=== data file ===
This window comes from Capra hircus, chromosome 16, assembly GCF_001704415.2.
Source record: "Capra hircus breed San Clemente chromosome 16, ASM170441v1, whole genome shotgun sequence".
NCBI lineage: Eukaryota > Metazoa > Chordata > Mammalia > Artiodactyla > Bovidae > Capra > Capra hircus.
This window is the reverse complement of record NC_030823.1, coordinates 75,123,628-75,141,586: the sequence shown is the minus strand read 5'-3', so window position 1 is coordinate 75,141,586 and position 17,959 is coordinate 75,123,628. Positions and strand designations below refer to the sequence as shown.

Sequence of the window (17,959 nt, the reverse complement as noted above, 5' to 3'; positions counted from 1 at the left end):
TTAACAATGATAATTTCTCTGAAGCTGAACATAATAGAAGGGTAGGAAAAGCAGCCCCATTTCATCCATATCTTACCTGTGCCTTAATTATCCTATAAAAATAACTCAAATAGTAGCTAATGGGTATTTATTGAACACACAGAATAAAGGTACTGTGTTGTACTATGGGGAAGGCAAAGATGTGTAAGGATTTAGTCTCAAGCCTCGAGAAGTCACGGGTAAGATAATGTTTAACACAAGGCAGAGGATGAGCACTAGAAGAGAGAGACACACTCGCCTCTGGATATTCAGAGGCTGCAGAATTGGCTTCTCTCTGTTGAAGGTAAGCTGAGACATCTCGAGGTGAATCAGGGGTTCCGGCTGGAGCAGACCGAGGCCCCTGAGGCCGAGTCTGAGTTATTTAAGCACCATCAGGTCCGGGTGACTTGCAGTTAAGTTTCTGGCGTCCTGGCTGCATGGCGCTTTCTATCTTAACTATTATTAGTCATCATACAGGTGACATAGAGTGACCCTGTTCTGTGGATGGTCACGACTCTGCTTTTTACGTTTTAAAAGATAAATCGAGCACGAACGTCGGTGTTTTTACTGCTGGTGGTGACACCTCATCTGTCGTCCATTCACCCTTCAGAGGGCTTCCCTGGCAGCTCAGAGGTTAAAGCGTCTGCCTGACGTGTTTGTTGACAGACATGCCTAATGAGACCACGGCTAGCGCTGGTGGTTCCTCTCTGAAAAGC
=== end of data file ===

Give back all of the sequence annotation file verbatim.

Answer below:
This window comes from Capra hircus, chromosome 16, assembly GCF_001704415.2.
Source record: "Capra hircus breed San Clemente chromosome 16, ASM170441v1, whole genome shotgun sequence".
NCBI lineage: Eukaryota > Metazoa > Chordata > Mammalia > Artiodactyla > Bovidae > Capra > Capra hircus.
This window is the reverse complement of record NC_030823.1, coordinates 75,123,628-75,141,586: the sequence shown is the minus strand read 5'-3', so window position 1 is coordinate 75,141,586 and position 17,959 is coordinate 75,123,628. Positions and strand designations below refer to the sequence as shown.

Sequence of the window (17,959 nt, the reverse complement as noted above, 5' to 3'; positions counted from 1 at the left end):
TTAACAATGATAATTTCTCTGAAGCTGAACATAATAGAAGGGTAGGAAAAGCAGCCCCATTTCATCCATATCTTACCTGTGCCTTAATTATCCTATAAAAATAACTCAAATAGTAGCTAATGGGTATTTATTGAACACACAGAATAAAGGTACTGTGTTGTACTATGGGGAAGGCAAAGATGTGTAAGGATTTAGTCTCAAGCCTCGAGAAGTCACGGGTAAGATAATGTTTAACACAAGGCAGAGGATGAGCACTAGAAGAGAGAGACACACTCGCCTCTGGATATTCAGAGGCTGCAGAATTGGCTTCTCTCTGTTGAAGGTAAGCTGAGACATCTCGAGGTGAATCAGGGGTTCCGGCTGGAGCAGACCGAGGCCCCTGAGGCCGAGTCTGAGTTATTTAAGCACCATCAGGTCCGGGTGACTTGCAGTTAAGTTTCTGGCGTCCTGGCTGCATGGCGCTTTCTATCTTAACTATTATTAGTCATCATACAGGTGACATAGAGTGACCCTGTTCTGTGGATGGTCACGACTCTGCTTTTTACGTTTTAAAAGATAAATCGAGCACGAACGTCGGTGTTTTTACTGCTGGTGGTGACACCTCATCTGTCGTCCATTCACCCTTCAGAGGGCTTCCCTGGCAGCTCAGAGGTTAAAGCGTCTGCCTGACGTGTTTGTTGACAGACATGCCTAATGAGACCACGGCTAGCGCTGGTGGTTCCTCTCTGAAAAGC